According to Mosby's Dictionary of Complementary and Alternative Medicine, qualitative research is, "The method of investigation that includes patient interviews and detailed case studies.  Extensively used in the nursing profession, the method is increasingly used in the primary care setting."

Qualitative Research is the examination, analysis and interpretation of observations for the purpose of discovering underlying meanings and patterns of relationships, including classifications of types of phenomena and entities, in a manner that does not involve mathematical models. For example, in the social sciences, qualitative research methods are often used to gain better understanding of such things as intentionality (from the speech response of the researchee) and meaning (why did this person/group say something and what did it mean to them?). 

This research asks broad questions and collects word data from participants. Qualitative methods produce information only on the particular cases studied, and any more general conclusions are only hypotheses. Unlike quantitative methods which are used to identify patterns and make predictions, qualitative research aims to explain behavior.

Qualitative researchers aim to gather an in-depth understanding of human behavior and the reasons that govern it. The qualitative method investigates the why and how of behavior, not just what, where, when. Hence, smaller but focused samples are more often needed than the large samples required of quantitative methods.

Qualitative researchers typically rely on the following methods for gathering information: Participant Observation, Non-participant Observation, Field Notes, Reflexive Journals, Structured Interview, Semi-structured Interview, Unstructured Interview, and Analysis of documents and materials. 

 The Following Are Some Examples of Qualitative Approaches Used in Collecting Data: 
• Storytelling

• Classical Ethnography

• Interviews (phone or in-person)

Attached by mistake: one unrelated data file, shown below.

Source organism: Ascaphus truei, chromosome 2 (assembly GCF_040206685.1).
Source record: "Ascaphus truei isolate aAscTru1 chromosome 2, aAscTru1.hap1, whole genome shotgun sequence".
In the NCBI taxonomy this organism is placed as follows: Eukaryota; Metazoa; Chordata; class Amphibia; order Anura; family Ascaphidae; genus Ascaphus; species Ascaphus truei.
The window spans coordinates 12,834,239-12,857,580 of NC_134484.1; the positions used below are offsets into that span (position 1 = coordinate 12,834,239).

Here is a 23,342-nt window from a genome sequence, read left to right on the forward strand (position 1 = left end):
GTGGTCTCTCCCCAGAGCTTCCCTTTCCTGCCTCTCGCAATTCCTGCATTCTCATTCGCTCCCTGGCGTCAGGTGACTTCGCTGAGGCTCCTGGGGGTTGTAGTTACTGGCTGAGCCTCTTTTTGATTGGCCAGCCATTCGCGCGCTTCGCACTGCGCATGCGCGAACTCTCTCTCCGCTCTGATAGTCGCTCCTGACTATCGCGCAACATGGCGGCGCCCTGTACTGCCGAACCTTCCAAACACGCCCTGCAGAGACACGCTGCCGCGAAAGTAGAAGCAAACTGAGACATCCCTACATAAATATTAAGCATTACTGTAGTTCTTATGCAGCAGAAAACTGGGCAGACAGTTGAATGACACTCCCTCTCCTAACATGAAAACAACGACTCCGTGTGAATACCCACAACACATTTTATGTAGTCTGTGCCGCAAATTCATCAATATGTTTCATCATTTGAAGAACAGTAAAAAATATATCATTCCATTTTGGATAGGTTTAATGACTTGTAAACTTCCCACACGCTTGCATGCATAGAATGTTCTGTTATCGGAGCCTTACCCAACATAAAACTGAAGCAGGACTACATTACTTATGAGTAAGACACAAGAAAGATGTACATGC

• Focus Group discussions 

In a focus group, a group of people are asked about their perceptions, opinions, beliefs and attitudes experiences, etc. It is conducted in an interactive group setting where participants are free to talk with each other. 

Quantitative vs. Qualitative Research

Qualitative Research is the examination, analysis and interpretation of observations for the purpose of discovering underlying meanings and patterns of relationships, including classifications of types of phenomena and entities, in a manner that does not involve mathematical models.

For example, in the social sciences, qualitative research methods are often used to gain better understanding of such things as intentionality (from the speech response of the researchee) and meaning (why did this person/group say something and what did it mean to them?).

Unlike quantitative methods which are used to identify patterns and make predictions, qualitative research aims to explain behavior.

Qualitative researchers aim to gather an in-depth understanding of human behavior and the reasons that govern it.

An example of a qualitative research interview at a facility where the respondents and interviewer can be seen from a 2-way mirror.


Mixed methods

Mixed methods of research will use a combination of both qualitative and quantitative techniques.

 

*The above information on Quantitative and Qualitative Research Methods is courtesy of Boundless by Creative Commons License CC BY_SA 4.0. “Quantitative vs. Qualitative Research.”
Boundless Marketing. Boundless, 21 Jul. 2015. Retrieved 12 Feb. 2016 from https://www.boundless.com/marketing/textbooks/boundlessmarketing-textbook/consumer-marketing-4/introduction-to-consumers-33/quantitative-vs-qualitative-research-1754086/